At Raspberry Pi, we’re interested in all things to do with technology, from building new tools and helping people teach computing, to researching how young people learn to create with technology and thinking about the role tech plays in our lives and society. One of the aspects of technology I myself have been thinking about recently is algorithms.
Technology impacts our lives at the level of privacy, culture, law, environment, and ethics.
All kinds of algorithms — set series of repeatable steps that computers follow to perform a task — are running in the background of our lives. Some we recognise and interact with every day, such as online search engines or navigation systems; others operate unseen and are rarely directly experienced. We let algorithms make decisions that impact our lives in both large and small ways. As such, I think we need to consider the ethics behind them.
We need to talk about ethics
Ethics are rules of conduct that are recognised as acceptable or good by society. It’s easier to discuss the ethics of a specific algorithm than to talk about ethics of algorithms as a whole. Nevertheless, it is important that we have these conversations, especially because people often see computers as ‘magic boxes’: you push a button and something magically comes out of the box, without any possibility of human influence over what that output is. This view puts power solely in the hands of the creators of the computing technology you’re using, and it isn’t guaranteed that these people have your best interests at heart or are motivated to behave ethically when designing the technology.
Who creates the algorithms you use, and what are their motivations?
You should be critical of the output algorithms deliver to you, and if you have questions about possible flaws in an algorithm, you should not discount these as mere worries. Such questions could include:
Algorithms that make decisions have to use data to inform their choices. Are the data sets they use to make these decisions ethical and reliable?
Running an algorithm time and time again means applying the same approach time and time again. When dealing with societal problems, is there a single approach that will work successfully every time?
Below, I give two concrete examples to show where ethics come into the creation and use of algorithms. If you know other examples (or counter-examples, feel free to disagree with me), please share them in the comments.
Algorithms can be biased
Part of the ‘magic box’ mental model is the idea that computers are cold instructions followers that cannot think for themselves — so how can they be biased?
Humans aren’t born biased: we learn biases alongside everything else, as we watch the way our family and other people close to us interact with the world. Algorithms acquire biases in the same way: the developers who create them might inadvertently add their own biases.
Humans can be biased, and therefore the algorithms they create can be biased too.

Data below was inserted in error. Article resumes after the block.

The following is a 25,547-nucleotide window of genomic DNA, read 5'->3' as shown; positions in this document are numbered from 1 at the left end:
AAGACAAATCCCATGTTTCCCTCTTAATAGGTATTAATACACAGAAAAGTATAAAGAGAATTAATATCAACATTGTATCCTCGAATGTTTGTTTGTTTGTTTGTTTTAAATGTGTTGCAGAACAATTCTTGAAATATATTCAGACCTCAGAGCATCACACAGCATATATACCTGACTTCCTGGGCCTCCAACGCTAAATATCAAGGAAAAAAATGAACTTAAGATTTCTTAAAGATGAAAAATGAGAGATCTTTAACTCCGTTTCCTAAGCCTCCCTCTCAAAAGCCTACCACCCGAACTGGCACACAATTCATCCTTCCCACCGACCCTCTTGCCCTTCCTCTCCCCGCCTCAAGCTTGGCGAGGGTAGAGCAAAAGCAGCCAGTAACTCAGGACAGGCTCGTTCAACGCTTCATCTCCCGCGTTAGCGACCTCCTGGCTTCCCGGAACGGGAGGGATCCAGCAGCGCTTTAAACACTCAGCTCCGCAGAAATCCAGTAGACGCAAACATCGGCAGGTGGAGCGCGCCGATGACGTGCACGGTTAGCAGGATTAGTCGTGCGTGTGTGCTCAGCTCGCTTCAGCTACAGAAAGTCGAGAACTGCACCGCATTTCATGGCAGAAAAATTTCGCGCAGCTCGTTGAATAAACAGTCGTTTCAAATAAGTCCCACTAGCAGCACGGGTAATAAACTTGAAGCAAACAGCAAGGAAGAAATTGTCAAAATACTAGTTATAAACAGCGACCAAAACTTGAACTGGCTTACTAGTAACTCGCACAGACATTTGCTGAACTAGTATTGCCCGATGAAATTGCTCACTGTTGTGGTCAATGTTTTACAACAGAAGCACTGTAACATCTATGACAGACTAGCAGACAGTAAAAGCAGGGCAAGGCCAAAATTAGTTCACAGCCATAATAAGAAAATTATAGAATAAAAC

An example of this is a gang violence data analysis tool that the Met Police in London launched in 2012. Called the gang matrix, the tool held the personal information of over 300 individuals. 72% of the individuals on the matrix were non-white, and some had never committed a violent crime. In response to this, Amnesty International filed a complaint stating that the makeup of the gang matrix was influenced by police officers disproportionately labelling crimes committed by non-white individuals as gang-related.
Who curates the content we consume?
We live in a content-rich society: there is much, much more online content than one person could possibly take in. Almost every piece of content we consume is selected by algorithms; the music you listen to, the videos you watch, the articles you read, and even the products you buy.
Some of you may have experienced a week in January of 2012 in which you saw a lot of either cute kittens or sad images on Facebook; if so, you may have been involved in a global social experiment that Facebook engineers performed on 600,000 of its users without their consent. Some of these users were shown overwhelmingly positive content, and others overwhelmingly negative content. The Facebook engineers monitored the users’ actions to gage how they responded. Was this experiment ethical?
In order to select content that is attractive to you, content algorithms observe the choices you make and the content you consume. The most effective algorithms give you more of the same content, with slight variation. How does this impact our beliefs and views? How do we broaden our horizons?
Why trust algorithms at all then?
People generally don’t like making decisions; almost everyone knows the discomfort of indecision. In addition, emotions have a huge effect on the decisions humans make moment to moment. Algorithms on the other hand aren’t impacted by emotions, and they can’t be indecisive.
While algorithms are not immune to bias, in general they are way less susceptible to it than humans. And if a bias is identified in an algorithm, an engineer can remove the bias by editing the algorithm or changing the dataset the algorithm uses. The same cannot be said for human biases, which are often deeply ingrained and widespread in society.
As is true for all technology, algorithms can create new problems as well as solve existing problems.
That’s why there are more and less appropriate areas for algorithms to operate in. For example, using algorithms in policing is almost always a bad idea, as the data involved is recorded by humans and is very subjective. In objective, data-driven fields, on the other hand, algorithms have been employed very successfully, such as diagnostic algorithms in medicine.